Issue 2017-1

Ornis Polonica 2017, 58: 1–11

Changes in the abundance of waterbirds in the Narew and the Bug Valleys

Zbigniew Kasprzykowski, Adam Dmoch, Artur Goławski, Radosław Kozik, Cezary Mitrus

Abstract: This paper presents the results of waterbird counts performed in lower basins of the Bug (1993, 2011) and the Narew River Valleys (1998–1999, 2015). These sites are recognised as Special Protection Areas under the Birds Directive of Natura 2000 network. Numbers of 21/22 species (in the Narew and Bug River Valley, respectively) declined throughout the study period, of 11species increased in both areas, while 2/1 species did not show any temporal trend. Strong population increase in both areas has been found for the Gadwall Anas strepera, European Crane Grus grus, Mute Swan Cygnus olor and Greylag Goose Anser anser. The most important declines were found in the Narew Valley for the Black-tailed Godwit Limosa limosa, Redshank Tringa totanus, Ringed Plover Charadrius hiati­cula, Tufted Duck Aythya fuligula and Common Pochard A. ferina. Opposite trends in the two areas were found for the Eurasian Bittern Botaurus stellaris and Marsh Harrier Circus aeruginosus whose populations increased in the Narew Valley and decreased in the Bug Valley. The most significant declines were found for species associated with riverbeds, meadows and pastures. The least abundant species was the Eurasian Stone-curlew Burhinus oedicnemus, whose confirmed broods were recorded at the end of the 20th century. The majority of species inhabiting old river-beds showed an increasing trend. Trends of most species found in the study areas corresponded with national trends. The most important factors affecting waterbird declines were changes in management of breeding habitats, and the increase in predation and human penetration.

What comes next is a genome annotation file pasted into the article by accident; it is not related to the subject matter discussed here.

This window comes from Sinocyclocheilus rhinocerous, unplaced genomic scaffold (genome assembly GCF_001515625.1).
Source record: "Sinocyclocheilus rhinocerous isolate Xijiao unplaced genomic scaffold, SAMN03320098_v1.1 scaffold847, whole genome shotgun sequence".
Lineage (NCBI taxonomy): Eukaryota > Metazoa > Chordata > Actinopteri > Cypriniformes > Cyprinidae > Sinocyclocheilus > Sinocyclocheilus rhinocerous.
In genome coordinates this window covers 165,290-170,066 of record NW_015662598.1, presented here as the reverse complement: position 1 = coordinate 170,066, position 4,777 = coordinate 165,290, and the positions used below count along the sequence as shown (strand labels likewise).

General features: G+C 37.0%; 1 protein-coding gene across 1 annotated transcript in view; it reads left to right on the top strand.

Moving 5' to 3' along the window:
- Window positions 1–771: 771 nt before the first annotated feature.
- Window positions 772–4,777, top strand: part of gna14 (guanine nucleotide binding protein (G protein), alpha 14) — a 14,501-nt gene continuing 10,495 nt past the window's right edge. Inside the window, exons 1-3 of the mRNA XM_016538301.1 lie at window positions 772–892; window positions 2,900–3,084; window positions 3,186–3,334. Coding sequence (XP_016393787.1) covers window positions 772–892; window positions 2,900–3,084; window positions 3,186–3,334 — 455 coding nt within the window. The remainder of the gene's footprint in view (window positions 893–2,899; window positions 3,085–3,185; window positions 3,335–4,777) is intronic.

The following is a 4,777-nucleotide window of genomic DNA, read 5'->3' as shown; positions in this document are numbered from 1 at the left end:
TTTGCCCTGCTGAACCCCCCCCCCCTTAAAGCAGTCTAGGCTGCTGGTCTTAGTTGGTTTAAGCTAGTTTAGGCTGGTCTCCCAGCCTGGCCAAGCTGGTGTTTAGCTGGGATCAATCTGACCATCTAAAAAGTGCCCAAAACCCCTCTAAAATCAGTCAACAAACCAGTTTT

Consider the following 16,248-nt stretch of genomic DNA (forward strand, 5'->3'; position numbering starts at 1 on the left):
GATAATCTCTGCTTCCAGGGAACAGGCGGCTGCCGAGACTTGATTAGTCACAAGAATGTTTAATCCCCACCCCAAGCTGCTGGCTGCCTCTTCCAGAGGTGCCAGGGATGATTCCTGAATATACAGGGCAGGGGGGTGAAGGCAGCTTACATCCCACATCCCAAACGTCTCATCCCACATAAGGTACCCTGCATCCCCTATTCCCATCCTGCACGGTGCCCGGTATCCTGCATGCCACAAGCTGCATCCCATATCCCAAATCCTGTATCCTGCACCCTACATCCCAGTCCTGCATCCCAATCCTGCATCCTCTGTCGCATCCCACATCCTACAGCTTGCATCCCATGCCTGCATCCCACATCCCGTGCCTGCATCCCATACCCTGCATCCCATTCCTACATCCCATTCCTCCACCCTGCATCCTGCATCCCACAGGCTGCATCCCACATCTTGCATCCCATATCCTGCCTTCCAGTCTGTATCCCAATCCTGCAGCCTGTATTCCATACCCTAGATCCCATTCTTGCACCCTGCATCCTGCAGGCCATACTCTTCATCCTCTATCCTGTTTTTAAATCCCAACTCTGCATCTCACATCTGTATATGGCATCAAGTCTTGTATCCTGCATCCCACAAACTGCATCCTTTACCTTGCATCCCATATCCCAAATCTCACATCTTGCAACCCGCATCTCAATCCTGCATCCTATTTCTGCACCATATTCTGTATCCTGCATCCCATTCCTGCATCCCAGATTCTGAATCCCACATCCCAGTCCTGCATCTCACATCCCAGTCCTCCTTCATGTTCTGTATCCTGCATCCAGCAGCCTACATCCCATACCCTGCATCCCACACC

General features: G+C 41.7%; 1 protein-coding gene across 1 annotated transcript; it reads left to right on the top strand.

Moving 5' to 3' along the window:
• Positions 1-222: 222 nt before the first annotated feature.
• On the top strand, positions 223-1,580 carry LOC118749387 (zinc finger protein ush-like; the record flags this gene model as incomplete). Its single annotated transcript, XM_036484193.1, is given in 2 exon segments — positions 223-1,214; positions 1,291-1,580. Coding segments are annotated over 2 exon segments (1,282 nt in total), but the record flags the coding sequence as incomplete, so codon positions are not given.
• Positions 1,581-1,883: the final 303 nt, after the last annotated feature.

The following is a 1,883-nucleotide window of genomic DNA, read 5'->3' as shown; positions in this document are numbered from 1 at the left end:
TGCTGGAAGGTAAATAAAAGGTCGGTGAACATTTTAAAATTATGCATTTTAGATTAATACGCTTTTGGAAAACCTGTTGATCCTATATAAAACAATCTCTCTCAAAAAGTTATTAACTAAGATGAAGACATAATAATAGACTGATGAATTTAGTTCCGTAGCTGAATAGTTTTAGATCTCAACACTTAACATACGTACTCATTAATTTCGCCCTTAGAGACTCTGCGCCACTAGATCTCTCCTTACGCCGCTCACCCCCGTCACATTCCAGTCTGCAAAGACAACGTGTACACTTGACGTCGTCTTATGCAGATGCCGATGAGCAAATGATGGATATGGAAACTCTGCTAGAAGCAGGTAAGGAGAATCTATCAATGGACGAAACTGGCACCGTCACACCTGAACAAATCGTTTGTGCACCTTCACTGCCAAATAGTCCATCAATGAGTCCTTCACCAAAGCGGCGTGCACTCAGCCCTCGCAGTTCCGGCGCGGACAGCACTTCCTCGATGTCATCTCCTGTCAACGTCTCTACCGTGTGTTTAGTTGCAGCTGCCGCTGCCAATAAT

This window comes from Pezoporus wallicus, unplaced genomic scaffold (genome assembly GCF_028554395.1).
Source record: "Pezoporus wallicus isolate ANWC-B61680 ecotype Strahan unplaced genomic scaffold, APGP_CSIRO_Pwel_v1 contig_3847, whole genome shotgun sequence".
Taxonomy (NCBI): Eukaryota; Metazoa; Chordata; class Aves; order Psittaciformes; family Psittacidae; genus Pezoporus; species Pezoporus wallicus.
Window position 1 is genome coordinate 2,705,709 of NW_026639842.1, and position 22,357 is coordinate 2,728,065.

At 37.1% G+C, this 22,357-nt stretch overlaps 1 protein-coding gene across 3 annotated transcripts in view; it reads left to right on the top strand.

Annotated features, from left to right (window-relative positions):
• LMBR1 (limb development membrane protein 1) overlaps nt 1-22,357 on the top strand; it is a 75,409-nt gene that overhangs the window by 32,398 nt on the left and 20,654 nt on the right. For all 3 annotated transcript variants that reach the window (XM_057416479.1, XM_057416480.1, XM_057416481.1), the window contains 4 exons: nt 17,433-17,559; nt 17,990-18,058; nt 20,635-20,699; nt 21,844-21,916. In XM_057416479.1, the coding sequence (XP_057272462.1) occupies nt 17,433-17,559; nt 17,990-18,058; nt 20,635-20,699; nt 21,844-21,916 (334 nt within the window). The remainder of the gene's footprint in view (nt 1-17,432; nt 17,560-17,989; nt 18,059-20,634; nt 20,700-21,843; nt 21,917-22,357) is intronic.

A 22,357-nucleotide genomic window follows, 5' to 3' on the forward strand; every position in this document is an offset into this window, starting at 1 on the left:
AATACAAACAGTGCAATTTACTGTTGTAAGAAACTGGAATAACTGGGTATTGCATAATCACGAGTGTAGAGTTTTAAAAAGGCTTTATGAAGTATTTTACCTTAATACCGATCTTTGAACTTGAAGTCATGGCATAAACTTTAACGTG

Key words: waterbirds, abundance trends, river valleys, Bug river, Narew river

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Ornis Polonica 2017, 58: 12–25

Current status and population trends of selected bird species breeding in the Warta Valley in the Rogaliński Landscape Park

Natalia Królikowska

Abstract: The aim of this paper was to assess the number of breeding bird species inhabiting an open landscape of the river valley within the Rogaliński Landscape Park, as well as population trends of some species based on historical data. The breeding bird species of the Warta River Valley between Śrem and Mosina (37 km2) were surveyed in 2012–2013. General linear mixed models were applied to calculate the population trends. Sixteen bird species listed in an Appendix 1 of the Council Directive 79/409/EEC of 2 April 1979 on the conservation of wild birds bred in the study area, indicating its high importance for protection of birds associated with river valleys (nesting of 0.5% of the national breeding population of Black Tern Chlidonias niger and 1% of Black Kite Milvus migrans national breeding population). All ten bird species showed negative population trends during the last 50 years, and two species (Ruff Calidris pugnax and Black-tailed Godwit Limosa limosa) has become extinct. Negative trends for breeding bird populations were most likely caused by permanent anthropogenic landscape transformations during the last 50 years (area leveling and the decline of oxbow area), changes in agriculture practices associated with the loss of typical river valley habitats. Furthermore, the creation of the Jeziorsko Reservoir resulted in the disappearance of spring flooding and unnatural fluctuation of water level in the Warta River.